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HomeNewsHealth Unit, NBPS agree with illicit drug decriminalization

Health Unit, NBPS agree with illicit drug decriminalization

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The Canadian Association of Chiefs of Police (CACP) is calling for Canada to decriminalize personal possession of illicit drugs.

The CACP released findings and recommendations last week that states the CACP “must adopt new and innovative approaches if we are going to disrupt the current trend of drug overdoses impacting communities across Canada”.

North Bay Police Service Chief, Scott Tod, is on board with the CACP’s assessment.

“For many years, the CACP has been in discussions with the federal government on the decriminalization of illicit drugs for personal use. I think what they’ve reported on is for the federal government to look at and create better community safety outcomes,” said Chief Tod, who also serves as the co-chair for the CACP’s counter-terrorism and e-crimes committees.

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“[North Bay] has a substantial amount of drug-related charges.” said the Chief who also acknowledged that the decriminalization of illicit drugs would have an impact on North Bay and its surrounding communities.

And the North Bay Parry Sound District Health Unit (NBPSDHU) agrees.

“The reasons people develop substance use issues are complex and often include genetic, economic, environmental, and social factors such as trauma, financial strain, inadequate housing, and lack of social support. The criminalization of drugs fails to address these root causes of problematic substance use,” the NBPSDHU said. “[We] call for a comprehensive approach to addressing substance use which includes action in prevention, harm reduction, treatment and enforcement.”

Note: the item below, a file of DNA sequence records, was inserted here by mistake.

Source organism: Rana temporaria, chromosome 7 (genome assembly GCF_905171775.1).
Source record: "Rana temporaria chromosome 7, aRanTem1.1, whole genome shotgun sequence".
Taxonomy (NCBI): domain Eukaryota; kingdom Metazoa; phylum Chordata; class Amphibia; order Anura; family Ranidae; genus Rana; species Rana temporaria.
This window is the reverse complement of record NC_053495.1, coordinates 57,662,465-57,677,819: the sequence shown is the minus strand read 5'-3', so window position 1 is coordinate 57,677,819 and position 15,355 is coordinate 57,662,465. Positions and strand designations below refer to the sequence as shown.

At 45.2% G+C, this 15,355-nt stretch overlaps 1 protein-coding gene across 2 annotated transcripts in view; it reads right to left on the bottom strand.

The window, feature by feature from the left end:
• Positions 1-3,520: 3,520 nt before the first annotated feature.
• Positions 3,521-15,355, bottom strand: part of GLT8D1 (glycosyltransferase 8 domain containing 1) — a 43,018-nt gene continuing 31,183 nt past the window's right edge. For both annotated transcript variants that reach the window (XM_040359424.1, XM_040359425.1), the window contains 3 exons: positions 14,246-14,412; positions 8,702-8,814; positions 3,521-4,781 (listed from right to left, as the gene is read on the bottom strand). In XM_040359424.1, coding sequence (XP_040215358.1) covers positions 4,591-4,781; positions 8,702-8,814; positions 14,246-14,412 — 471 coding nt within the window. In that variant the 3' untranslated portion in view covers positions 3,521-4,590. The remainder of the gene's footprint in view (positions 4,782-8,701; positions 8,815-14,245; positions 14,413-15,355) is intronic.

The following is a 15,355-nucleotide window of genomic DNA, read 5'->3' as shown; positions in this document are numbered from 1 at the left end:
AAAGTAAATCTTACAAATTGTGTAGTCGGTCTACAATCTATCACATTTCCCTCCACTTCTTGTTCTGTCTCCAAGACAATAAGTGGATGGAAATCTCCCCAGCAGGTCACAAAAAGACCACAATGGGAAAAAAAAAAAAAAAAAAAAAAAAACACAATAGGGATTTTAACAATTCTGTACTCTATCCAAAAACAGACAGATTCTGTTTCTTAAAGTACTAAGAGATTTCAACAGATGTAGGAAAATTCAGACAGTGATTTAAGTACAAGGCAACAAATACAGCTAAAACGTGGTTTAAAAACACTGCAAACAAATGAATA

“Decriminalization is a critical component to this approach,” they continued. “It is an evidence-based, multi-pronged strategy that includes a range of principles, policies and practices that aim to reduce the harms associated with the criminalization of illegal drugs. Decriminalization aims to decrease harm by removing the criminal charges associated with simple drug possession of illegal substances while providing greater access to education as well as harm reduction and treatment services. Decriminalization is not legalization. Selling, trafficking and manufacturing drugs would carry criminal penalties.”

“Greater focus on reducing harms and the broader economic, environmental and social factors that impact health care needed in addressing problematic substance use,” added the Health Unit. “Lessons learned from the decriminalization of drugs in other countries could be applied. It is no doubt that the process of decriminalization will be complicated and take time, and will take the support of policy-makers, law enforcement, public health as well as health and social service providers.”

The Health Unit also states that the decriminalization of simple possession of illegal drugs would:

·        Reduce the number of overdoses and drug-related fatalities

·         Increase the likelihood of members of the public calling 9-1-1 in case of an overdose

·         Reduce stigma, negative beliefs and attitudes, and stereotypes about people who use drugs among service providers, family members and the general public

·         Increase access and referrals to harm reduction and treatment services

·         Reduce rates of HIV infection and high-risk behaviours such as needle sharing

·         Reduce health care, social and judicial costs on the province

·         Increase employment opportunities for people who use drugs

Chief Tod says that the relationship with the health unit would only improve if the decriminalization would come to fruition.

“The relationship [right now] is very strong. We feel very well-supported by the health unit. The health unit has created great leadership in the community.”

 

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